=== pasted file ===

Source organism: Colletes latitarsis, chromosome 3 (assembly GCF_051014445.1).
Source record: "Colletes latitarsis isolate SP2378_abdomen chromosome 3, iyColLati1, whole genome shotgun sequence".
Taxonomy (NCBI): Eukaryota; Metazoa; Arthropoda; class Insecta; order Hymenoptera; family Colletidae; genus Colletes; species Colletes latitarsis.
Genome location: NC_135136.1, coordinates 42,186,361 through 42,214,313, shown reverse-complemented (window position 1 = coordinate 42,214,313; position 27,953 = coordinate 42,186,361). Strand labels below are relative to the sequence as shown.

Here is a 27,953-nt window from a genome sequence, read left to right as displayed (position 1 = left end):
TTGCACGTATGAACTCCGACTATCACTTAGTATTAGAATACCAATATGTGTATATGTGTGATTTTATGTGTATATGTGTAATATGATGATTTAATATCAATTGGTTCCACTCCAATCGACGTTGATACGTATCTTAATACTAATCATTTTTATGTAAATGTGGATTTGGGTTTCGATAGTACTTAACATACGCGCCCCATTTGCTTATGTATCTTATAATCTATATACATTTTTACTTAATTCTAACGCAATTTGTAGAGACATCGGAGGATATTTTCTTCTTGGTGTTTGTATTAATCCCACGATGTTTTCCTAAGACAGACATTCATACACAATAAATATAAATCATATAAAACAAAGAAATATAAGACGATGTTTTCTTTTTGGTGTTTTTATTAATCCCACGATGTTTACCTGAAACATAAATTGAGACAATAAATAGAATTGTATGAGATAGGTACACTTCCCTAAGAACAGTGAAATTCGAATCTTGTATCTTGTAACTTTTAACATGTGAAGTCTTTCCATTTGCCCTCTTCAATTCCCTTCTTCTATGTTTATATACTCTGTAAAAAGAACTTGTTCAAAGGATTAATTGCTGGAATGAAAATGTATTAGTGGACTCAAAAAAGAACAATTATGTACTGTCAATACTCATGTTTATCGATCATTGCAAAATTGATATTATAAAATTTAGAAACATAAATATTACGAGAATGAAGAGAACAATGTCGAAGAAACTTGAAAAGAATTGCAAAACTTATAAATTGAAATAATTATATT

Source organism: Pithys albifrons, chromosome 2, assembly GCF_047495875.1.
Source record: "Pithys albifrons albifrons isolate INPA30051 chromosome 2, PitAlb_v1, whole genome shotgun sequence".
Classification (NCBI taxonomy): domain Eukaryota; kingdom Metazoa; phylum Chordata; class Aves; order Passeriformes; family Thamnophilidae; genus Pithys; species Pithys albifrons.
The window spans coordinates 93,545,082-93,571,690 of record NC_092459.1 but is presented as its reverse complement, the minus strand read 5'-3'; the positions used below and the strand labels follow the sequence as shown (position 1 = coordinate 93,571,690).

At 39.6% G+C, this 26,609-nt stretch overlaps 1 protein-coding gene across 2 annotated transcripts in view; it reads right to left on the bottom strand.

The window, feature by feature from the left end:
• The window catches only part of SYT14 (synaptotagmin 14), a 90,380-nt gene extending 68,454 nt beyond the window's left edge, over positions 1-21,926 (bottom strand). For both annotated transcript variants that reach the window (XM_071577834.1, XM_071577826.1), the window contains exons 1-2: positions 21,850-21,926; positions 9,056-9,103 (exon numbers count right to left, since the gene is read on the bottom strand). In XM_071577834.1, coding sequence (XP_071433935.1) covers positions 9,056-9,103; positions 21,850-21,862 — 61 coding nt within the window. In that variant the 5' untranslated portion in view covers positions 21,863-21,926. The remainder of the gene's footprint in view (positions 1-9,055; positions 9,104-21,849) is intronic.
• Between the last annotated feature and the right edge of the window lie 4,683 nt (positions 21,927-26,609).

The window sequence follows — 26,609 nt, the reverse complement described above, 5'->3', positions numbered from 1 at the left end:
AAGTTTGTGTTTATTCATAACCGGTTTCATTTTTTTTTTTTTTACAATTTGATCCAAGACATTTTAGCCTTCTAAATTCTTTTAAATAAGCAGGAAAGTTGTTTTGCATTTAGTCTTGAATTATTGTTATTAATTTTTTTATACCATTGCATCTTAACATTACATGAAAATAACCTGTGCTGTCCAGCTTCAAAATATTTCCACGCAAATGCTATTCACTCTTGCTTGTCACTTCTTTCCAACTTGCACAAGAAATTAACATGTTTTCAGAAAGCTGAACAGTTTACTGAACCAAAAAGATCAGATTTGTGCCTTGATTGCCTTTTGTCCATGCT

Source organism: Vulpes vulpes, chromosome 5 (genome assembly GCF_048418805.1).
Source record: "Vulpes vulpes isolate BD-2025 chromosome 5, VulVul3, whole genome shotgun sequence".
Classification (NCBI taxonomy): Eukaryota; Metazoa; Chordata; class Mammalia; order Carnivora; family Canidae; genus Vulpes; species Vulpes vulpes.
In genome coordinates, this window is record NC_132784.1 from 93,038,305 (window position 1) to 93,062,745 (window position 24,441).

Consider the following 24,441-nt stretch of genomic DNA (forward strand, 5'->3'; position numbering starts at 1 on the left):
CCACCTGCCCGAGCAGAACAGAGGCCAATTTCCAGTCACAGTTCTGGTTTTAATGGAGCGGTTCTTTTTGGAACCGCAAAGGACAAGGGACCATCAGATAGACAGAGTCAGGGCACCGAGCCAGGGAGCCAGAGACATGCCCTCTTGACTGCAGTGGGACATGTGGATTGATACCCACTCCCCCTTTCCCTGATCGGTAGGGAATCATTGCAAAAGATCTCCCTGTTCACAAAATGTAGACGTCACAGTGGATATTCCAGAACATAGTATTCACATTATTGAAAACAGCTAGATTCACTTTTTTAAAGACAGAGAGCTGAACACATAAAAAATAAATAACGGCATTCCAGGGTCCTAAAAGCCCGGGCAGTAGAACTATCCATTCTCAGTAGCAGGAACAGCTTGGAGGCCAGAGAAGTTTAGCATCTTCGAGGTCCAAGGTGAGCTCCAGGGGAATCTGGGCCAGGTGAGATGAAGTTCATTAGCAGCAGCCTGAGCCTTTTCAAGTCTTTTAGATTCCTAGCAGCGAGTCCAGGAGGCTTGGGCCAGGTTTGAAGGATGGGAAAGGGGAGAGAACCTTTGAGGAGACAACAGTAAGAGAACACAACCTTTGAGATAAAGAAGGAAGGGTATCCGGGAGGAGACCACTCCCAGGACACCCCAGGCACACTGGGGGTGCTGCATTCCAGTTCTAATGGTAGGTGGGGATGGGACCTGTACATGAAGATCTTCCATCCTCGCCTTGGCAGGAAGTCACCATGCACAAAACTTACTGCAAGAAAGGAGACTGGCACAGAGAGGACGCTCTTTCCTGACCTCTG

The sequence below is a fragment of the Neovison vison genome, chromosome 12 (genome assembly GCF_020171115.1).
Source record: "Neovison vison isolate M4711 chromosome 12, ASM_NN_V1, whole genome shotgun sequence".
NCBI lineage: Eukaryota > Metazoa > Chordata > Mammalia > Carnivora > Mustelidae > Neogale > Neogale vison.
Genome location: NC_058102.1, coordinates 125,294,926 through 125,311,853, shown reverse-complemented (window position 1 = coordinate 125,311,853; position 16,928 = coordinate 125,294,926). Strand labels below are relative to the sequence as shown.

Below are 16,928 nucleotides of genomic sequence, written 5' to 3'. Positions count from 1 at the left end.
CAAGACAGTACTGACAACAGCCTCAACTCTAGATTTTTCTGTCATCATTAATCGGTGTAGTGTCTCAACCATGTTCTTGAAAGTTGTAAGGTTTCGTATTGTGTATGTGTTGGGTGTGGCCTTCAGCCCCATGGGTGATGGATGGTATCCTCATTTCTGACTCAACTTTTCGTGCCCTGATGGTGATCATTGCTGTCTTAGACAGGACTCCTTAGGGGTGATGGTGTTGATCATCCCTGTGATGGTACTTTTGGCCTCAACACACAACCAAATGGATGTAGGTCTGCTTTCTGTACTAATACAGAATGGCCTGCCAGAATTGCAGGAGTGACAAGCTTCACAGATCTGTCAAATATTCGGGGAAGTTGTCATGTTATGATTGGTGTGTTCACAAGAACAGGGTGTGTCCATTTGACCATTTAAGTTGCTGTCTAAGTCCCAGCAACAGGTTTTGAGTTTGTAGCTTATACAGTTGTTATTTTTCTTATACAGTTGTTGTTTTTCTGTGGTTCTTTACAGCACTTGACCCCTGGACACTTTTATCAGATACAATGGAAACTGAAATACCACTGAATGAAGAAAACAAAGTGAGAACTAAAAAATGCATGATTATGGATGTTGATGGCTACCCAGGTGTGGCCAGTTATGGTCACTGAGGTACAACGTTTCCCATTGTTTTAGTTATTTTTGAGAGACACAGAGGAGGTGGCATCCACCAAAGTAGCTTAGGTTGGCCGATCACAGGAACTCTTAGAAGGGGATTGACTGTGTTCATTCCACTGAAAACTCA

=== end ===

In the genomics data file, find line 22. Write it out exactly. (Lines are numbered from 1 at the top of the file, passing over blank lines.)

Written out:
CCACCTGCCCGAGCAGAACAGAGGCCAATTTCCAGTCACAGTTCTGGTTTTAATGGAGCGGTTCTTTTTGGAACCGCAAAGGACAAGGGACCATCAGATAGACAGAGTCAGGGCACCGAGCCAGGGAGCCAGAGACATGCCCTCTTGACTGCAGTGGGACATGTGGATTGATACCCACTCCCCCTTTCCCTGATCGGTAGGGAATCATTGCAAAAGATCTCCCTGTTCACAAAATGTAGACGTCACAGTGGATATTCCAGAACATAGTATTCACATTATTGAAAACAGCTAGATTCACTTTTTTAAAGACAGAGAGCTGAACACATAAAAAATAAATAACGGCATTCCAGGGTCCTAAAAGCCCGGGCAGTAGAACTATCCATTCTCAGTAGCAGGAACAGCTTGGAGGCCAGAGAAGTTTAGCATCTTCGAGGTCCAAGGTGAGCTCCAGGGGAATCTGGGCCAGGTGAGATGAAGTTCATTAGCAGCAGCCTGAGCCTTTTCAAGTCTTTTAGATTCCTAGCAGCGAGTCCAGGAGGCTTGGGCCAGGTTTGAAGGATGGGAAAGGGGAGAGAACCTTTGAGGAGACAACAGTAAGAGAACACAACCTTTGAGATAAAGAAGGAAGGGTATCCGGGAGGAGACCACTCCCAGGACACCCCAGGCACACTGGGGGTGCTGCATTCCAGTTCTAATGGTAGGTGGGGATGGGACCTGTACATGAAGATCTTCCATCCTCGCCTTGGCAGGAAGTCACCATGCACAAAACTTACTGCAAGAAAGGAGACTGGCACAGAGAGGACGCTCTTTCCTGACCTCTG